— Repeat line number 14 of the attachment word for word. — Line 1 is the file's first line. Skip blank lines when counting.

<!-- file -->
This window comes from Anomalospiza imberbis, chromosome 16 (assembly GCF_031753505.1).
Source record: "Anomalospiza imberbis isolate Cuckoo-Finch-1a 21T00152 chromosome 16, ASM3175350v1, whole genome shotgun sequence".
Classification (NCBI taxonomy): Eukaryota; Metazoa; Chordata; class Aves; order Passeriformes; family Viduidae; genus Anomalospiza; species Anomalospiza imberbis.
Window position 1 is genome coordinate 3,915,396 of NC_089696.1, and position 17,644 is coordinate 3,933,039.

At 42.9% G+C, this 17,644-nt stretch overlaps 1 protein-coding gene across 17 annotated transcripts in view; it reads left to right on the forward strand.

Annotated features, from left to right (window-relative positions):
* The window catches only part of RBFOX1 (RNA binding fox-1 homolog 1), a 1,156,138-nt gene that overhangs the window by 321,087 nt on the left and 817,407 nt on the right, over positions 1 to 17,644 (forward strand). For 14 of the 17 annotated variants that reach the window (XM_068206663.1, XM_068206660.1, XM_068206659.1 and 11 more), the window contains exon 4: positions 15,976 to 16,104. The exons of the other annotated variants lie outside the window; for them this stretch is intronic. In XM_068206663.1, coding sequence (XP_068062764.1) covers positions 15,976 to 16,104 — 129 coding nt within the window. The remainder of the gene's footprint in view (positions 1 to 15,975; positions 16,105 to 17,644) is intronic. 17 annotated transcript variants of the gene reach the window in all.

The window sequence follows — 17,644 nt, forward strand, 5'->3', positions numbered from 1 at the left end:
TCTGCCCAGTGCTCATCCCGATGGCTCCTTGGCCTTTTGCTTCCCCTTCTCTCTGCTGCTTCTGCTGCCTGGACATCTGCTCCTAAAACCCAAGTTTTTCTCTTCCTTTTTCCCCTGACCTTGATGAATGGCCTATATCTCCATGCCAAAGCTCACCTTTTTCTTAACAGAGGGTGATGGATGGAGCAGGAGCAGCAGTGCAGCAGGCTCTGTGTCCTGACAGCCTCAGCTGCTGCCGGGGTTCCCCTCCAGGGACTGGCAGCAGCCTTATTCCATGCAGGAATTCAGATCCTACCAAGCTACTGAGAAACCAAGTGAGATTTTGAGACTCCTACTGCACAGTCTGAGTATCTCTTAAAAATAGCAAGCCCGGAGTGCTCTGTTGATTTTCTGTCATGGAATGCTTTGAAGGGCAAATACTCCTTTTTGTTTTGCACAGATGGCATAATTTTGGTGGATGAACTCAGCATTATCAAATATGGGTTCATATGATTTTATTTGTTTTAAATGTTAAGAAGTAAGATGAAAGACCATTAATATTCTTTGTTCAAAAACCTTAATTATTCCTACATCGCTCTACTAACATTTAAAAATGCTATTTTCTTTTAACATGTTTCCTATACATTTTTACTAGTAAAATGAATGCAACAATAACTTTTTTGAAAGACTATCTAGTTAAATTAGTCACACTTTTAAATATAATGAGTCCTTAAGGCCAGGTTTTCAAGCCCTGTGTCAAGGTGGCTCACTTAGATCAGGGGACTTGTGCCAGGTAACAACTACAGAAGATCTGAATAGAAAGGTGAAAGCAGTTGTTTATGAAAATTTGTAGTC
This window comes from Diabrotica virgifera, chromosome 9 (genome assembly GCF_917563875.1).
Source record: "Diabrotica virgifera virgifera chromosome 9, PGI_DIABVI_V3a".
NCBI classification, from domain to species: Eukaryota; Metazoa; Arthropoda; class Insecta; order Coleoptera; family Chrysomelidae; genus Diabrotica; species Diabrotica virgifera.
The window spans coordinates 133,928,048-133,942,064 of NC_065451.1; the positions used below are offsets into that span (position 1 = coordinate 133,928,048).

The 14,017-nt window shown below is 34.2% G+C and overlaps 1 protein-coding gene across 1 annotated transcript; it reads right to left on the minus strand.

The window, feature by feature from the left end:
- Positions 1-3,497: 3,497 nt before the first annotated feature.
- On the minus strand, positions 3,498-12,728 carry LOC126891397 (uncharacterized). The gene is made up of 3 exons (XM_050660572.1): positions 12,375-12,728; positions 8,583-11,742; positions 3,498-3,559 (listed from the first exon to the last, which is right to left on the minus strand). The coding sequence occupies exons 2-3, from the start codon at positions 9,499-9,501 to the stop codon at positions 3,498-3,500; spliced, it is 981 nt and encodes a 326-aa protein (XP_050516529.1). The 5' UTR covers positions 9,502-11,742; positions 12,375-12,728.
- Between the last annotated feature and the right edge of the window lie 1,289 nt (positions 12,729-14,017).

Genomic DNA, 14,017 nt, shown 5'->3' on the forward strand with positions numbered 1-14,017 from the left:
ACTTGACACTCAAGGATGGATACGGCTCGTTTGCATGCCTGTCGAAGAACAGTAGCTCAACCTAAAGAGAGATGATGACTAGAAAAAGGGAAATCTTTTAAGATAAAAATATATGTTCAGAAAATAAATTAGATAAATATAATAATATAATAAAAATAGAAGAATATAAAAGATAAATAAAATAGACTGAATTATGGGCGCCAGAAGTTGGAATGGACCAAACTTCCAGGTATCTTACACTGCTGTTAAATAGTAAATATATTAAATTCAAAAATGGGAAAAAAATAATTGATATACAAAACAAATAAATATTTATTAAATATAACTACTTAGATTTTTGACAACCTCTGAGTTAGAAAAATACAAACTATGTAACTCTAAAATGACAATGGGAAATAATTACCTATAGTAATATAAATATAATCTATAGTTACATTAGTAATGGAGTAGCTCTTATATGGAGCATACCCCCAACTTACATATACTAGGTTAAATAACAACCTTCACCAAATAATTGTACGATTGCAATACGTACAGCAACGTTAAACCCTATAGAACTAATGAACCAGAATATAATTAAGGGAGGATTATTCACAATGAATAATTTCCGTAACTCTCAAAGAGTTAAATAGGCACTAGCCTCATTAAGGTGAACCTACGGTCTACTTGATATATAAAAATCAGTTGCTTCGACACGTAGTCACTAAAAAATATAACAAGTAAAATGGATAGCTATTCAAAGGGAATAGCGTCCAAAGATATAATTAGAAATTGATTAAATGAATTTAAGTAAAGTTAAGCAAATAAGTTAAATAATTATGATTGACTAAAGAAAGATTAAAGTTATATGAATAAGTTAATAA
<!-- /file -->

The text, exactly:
The 14,017-nt window shown below is 34.2% G+C and overlaps 1 protein-coding gene across 1 annotated transcript; it reads right to left on the minus strand.